The Battle of Railton Road
The police were baffled as to whom to blame when deprived young Blacks suddenly exploded against harassment. It is normal practice in such circumstances for them to blame “outsiders” to show it was in no way the fault of the authorities. They blamed Blacks from Finsbury Park for bussing in to cause the Brixton riots, which they seemed to suggest the peace-loving local Blacks opposed; and, when riots spread to Finsbury Park, they blamed Blacks from Brixton for bussing in there.
When the Brixton riots began in 1981, the police did their best to blame anarchists, who had just squatted an empty shop at No. 121 Railton Road, and might otherwise have been the perfect patsy. It was rather difficult as the rioters were Black youths pushed by harassment, and few of them at that time knew what anarchism was about, certainly theoretically. The riots started in Railton Road, and 121 was left untouched when the pub that had operated a racist policy opposite was burned down, but it was the police who unwisely started a battle there, driving the battling youths out of Railton Road on to the main Brixton shopping centre. There they engaged in looting the shops, whereupon people of all races and ages enthusiastically joined in. Even one old lady on a Zimmer frame asked for something to be brought from a window, which an agile youth courteously handed her.
With one young Rastafarian I had previously spoken about what anarchism was, and he was not unsympathetic, though into nationalism, and was enthusiastic about the Angry Brigade in the Sixties. As distinct from most Railton Road Rastas, hostile to 121 Bookshop because of its stand against religion and its identification with feminism, though tolerant to its stand against “Babylon”, he was very much opposed to some other Rasta elements who wanted to make a violent attack upon the shop. The local Rastas at that time hated the idea of Blacks coming under any other influence than theirs. My friend was derided by them as “Jim the Anarchist” by which name he was known to many.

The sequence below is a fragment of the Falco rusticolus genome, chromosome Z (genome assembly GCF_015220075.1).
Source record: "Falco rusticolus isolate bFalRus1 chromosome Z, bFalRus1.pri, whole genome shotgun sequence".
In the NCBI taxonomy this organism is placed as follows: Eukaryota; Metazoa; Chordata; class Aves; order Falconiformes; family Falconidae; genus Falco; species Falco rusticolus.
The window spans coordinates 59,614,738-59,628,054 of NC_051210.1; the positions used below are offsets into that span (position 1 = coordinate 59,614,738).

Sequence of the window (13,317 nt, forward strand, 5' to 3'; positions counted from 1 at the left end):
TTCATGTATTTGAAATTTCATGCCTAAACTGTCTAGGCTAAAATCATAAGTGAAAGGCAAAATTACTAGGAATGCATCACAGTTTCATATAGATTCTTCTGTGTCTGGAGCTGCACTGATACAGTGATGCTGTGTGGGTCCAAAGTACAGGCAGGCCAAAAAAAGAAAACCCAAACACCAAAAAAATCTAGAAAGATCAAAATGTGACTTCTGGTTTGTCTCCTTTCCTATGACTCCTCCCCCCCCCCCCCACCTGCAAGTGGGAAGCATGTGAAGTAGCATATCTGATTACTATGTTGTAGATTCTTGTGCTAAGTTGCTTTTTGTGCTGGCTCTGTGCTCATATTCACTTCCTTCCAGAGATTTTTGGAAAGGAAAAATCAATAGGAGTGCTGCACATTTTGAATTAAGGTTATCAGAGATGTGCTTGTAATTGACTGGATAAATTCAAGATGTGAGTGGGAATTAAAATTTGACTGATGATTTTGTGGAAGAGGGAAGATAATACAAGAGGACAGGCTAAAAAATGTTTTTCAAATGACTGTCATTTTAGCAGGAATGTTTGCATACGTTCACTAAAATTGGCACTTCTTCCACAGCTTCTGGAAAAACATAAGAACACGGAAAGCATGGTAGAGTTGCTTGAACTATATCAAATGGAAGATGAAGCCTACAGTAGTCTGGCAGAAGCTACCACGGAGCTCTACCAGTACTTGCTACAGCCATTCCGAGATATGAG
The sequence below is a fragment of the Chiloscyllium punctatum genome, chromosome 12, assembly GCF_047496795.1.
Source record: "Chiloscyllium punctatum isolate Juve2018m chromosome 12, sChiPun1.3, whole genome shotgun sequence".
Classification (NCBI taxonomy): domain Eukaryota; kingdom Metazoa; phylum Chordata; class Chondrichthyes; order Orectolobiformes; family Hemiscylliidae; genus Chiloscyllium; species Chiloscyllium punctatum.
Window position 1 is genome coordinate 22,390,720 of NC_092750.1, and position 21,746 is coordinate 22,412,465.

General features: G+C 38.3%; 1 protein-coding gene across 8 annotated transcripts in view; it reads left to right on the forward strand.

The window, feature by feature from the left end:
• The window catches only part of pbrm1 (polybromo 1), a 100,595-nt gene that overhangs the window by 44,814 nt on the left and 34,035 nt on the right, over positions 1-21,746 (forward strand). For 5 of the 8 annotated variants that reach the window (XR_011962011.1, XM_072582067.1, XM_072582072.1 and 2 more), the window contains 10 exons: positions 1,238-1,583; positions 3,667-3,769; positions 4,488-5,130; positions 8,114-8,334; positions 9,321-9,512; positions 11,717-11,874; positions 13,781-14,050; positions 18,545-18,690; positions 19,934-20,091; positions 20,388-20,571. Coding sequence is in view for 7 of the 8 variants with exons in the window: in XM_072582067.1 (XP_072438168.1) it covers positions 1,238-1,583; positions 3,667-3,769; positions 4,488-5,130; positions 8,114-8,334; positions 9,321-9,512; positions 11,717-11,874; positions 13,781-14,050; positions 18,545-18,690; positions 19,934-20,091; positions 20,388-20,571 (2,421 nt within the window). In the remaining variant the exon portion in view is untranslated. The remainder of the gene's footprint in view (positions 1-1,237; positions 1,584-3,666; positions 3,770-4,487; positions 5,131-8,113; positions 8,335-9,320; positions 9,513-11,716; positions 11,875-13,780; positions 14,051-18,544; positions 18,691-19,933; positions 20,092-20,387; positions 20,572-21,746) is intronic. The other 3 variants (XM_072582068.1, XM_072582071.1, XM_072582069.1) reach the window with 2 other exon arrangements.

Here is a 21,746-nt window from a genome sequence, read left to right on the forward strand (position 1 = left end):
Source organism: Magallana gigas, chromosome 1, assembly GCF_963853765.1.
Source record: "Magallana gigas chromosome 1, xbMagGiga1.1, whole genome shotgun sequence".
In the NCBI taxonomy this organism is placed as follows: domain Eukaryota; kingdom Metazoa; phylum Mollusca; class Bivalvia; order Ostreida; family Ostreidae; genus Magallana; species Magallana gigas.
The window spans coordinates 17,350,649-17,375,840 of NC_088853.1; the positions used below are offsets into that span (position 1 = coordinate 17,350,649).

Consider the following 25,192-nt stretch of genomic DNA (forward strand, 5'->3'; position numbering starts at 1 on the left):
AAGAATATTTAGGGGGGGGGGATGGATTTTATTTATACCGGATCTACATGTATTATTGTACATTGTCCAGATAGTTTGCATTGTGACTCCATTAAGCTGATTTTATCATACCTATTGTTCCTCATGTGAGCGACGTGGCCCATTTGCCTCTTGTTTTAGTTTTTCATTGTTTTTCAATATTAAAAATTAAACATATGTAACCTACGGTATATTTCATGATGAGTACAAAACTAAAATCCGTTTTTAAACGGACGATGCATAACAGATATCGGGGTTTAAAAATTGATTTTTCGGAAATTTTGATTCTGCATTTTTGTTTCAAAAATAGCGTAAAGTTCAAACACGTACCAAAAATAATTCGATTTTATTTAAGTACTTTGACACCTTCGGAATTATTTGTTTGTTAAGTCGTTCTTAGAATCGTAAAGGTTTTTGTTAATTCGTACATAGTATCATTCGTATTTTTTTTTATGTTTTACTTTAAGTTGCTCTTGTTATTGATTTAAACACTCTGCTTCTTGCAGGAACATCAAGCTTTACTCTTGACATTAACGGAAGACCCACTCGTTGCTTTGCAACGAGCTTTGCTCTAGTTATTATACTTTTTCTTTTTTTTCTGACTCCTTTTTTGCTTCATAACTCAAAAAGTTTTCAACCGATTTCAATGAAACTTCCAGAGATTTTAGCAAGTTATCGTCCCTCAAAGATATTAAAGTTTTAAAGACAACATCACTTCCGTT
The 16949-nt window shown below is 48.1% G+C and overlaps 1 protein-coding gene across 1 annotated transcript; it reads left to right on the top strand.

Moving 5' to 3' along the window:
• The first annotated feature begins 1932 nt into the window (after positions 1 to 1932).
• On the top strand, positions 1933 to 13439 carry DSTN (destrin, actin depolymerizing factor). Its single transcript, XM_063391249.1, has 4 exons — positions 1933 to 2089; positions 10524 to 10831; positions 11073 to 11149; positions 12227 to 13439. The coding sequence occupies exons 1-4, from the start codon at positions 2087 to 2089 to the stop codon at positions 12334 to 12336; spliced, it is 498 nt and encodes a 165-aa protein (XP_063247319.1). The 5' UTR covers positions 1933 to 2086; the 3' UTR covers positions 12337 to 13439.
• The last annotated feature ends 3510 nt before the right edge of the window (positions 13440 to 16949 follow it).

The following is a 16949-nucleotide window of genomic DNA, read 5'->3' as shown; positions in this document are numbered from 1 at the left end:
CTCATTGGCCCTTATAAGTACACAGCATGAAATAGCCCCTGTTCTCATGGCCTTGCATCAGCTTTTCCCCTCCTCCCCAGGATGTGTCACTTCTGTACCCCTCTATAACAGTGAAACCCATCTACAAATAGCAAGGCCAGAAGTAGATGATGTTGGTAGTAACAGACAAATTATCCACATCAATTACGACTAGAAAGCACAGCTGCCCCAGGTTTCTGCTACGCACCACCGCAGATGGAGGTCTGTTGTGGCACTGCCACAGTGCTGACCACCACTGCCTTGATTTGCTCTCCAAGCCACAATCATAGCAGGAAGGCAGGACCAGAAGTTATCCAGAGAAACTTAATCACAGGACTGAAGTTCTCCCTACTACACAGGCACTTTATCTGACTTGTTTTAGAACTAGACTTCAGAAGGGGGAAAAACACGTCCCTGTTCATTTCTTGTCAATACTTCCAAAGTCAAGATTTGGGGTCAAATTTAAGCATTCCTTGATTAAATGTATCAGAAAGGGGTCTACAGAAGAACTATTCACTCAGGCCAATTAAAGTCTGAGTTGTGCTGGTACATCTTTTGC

It is relevant to say he was of medium height, very broadly built and deeply black, more African than Afro-Caribbean. There was an ultra-pacifist Jim Huggon who spoke in Hyde Park, associated with Freedom and Peace News, who was not much of an anarchist, very pacifist, very tall and thin, and extremely white, not even the usual pink, except politically. Two more physically contrasted characters one could not meet.
“Jim the Anarchist” was fingered by a nameless informer as being one of those who triggered the riots. The police immediately arrested White Jim, perhaps on notes from Hyde Park police on “Jim the Anarchist”. Huggon had a cast-iron alibi in that at the time he was alleged to have incited the riots, thrown petrol bombs and led an attack on the local police station, he was some twenty miles away playing the violin professionally in a church concert and could not possibly have dashed off in an interval to take part in these more wholesome activities. His witnesses would have been the vicar, band, choir and entire congregation, who would have stood out in marked contrast to the drug-dealer grass the police may have had available, and the case was dropped. The days were gone when a jury would convict in the teeth of that evidence, however severe a lecture they might receive from the judge afterwards.
Jean Weir, who had long been a spirited activist in Britain, France and Italy, was only a trifle less fortunate. She was living in the same Coldharbour Lane where John Major ex-Ball once lived. and Patricia Gambi, an Italian friend, was staying with her. They were arrested as Jean, a real live anarchist, was seen walking her dog when riots were going on nearby. It was a gift to the press as “The Italian Connection” when the magistrates sentenced Patricia to twenty-eight days for “threatening behaviour”. Originally, when the case came before the magistrates the police helpfully produced dozens of photographs. The magistrate looked through them carefully and asked where Miss Weir and her friend were. “Oh, they’re not in the photographs, these are just to give an idea of the background,” explained the police witness. The magistrate threw the photos down angrily and asked them not to waste his time. Ultimately, however, it did Miss Gambi no good not to have been photographed.